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date: 25 January 2020

Abstract and Keywords

The Gothic drama may have begun with Horace Walpole’s Mysterious Mother, A Tragedy (1768), but it flourished after Ann Radcliffe began publishing her romances in 1789, as dramatists rushed to put her works on stage. These different points of origin suggest the complexity of the form of the Gothic drama, as it now appears to be a tragedy, now a romantic comedy. By examining such representative Gothic dramas as Cobb’s Haunted Castle, Lewis’s Castle Spectre, and Maturin’s Bertram, we can arrive at a better sense of how the Gothic drama explored and exploited the tensions between different plot trajectories. In the end, this mixed plots allow dramatists to stage the tensions of the age of democratic revolutions in a way distinct from its near rival, the melodrama.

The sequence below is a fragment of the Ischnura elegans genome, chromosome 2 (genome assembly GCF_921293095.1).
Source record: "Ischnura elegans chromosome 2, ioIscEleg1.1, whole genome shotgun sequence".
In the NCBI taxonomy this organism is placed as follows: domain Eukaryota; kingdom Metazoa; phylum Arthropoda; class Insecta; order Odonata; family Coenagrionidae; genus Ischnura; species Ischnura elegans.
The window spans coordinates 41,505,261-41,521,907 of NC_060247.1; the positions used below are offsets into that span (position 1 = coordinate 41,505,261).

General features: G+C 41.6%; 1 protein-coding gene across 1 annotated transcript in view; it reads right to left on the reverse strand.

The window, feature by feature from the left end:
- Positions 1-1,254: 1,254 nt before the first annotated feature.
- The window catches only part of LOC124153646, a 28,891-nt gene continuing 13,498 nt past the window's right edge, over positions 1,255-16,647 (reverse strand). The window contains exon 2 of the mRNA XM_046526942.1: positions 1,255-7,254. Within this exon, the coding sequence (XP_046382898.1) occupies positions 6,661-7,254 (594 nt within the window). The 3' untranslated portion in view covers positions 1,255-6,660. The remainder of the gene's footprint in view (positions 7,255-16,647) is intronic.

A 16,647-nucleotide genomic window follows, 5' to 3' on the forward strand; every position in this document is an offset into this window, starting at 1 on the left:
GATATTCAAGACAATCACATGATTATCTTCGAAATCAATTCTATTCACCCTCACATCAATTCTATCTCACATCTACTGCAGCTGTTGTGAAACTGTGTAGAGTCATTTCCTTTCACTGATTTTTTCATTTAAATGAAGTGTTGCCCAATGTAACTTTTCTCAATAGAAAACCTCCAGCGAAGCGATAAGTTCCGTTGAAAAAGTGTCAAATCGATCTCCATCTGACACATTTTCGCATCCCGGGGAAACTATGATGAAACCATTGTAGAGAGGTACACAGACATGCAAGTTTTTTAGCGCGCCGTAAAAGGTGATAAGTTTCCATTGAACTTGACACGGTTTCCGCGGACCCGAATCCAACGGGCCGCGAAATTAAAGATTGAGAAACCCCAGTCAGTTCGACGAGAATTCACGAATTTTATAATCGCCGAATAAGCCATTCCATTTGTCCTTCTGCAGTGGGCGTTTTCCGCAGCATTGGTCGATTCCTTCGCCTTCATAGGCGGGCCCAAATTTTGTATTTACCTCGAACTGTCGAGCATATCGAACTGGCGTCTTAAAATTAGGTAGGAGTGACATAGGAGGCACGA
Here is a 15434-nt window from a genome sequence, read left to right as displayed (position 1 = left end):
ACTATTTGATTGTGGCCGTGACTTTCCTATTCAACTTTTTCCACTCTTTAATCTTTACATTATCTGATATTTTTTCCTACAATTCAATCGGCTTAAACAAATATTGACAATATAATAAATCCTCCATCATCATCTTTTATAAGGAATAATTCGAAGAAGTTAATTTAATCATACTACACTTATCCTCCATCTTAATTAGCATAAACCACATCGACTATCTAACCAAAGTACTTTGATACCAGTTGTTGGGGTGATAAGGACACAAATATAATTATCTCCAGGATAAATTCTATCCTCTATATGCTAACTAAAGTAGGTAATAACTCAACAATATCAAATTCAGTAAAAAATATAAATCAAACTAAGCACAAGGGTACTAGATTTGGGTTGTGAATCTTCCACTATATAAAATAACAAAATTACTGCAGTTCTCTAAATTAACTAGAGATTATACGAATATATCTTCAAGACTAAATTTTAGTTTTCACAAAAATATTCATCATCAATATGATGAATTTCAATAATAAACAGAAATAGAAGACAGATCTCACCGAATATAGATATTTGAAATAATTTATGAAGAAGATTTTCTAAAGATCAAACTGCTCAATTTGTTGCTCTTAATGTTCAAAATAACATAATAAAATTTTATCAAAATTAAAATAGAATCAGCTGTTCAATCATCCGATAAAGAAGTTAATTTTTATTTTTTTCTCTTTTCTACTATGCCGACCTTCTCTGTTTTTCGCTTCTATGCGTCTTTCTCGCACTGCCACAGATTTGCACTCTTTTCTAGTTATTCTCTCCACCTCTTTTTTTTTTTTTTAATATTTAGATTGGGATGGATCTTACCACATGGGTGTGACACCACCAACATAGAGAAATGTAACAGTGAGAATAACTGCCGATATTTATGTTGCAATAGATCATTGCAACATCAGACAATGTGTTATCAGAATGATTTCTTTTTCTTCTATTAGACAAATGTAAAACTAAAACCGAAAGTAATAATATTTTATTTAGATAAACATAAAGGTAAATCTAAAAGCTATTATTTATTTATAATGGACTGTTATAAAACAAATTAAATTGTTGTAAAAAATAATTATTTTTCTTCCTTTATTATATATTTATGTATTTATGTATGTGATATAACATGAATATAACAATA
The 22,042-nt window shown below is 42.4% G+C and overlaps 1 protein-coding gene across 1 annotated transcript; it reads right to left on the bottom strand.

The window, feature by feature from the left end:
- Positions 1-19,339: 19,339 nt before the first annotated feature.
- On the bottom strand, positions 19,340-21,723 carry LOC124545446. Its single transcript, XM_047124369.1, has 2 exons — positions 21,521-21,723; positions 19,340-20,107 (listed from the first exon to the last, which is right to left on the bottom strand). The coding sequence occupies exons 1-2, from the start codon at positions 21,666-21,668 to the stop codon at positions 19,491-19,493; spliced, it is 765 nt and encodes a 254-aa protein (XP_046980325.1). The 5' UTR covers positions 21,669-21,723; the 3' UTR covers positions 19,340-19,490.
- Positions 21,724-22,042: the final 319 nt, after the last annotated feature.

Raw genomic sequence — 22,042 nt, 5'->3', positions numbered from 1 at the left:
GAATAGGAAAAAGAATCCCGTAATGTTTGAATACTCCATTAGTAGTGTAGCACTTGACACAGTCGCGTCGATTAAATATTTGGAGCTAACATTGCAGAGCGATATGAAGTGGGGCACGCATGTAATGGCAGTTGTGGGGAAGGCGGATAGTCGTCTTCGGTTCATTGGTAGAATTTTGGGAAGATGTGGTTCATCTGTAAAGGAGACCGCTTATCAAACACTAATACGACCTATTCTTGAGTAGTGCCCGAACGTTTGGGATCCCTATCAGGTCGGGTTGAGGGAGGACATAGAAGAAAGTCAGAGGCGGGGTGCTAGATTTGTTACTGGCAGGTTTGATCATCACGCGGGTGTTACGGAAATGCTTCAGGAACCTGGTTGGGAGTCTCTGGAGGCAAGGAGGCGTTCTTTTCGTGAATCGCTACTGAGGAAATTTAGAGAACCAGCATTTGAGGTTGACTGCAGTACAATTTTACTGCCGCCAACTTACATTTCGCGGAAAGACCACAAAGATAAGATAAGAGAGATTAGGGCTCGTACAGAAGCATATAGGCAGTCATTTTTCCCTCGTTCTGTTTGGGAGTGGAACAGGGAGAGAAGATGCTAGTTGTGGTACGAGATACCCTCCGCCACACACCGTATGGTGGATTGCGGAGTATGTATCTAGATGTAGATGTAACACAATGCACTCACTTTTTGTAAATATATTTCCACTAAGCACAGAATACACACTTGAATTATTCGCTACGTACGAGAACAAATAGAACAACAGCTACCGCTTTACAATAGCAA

Keywords: Gothic drama, melodrama, Romantic drama, comedy, tragedy, romance, French Revolution

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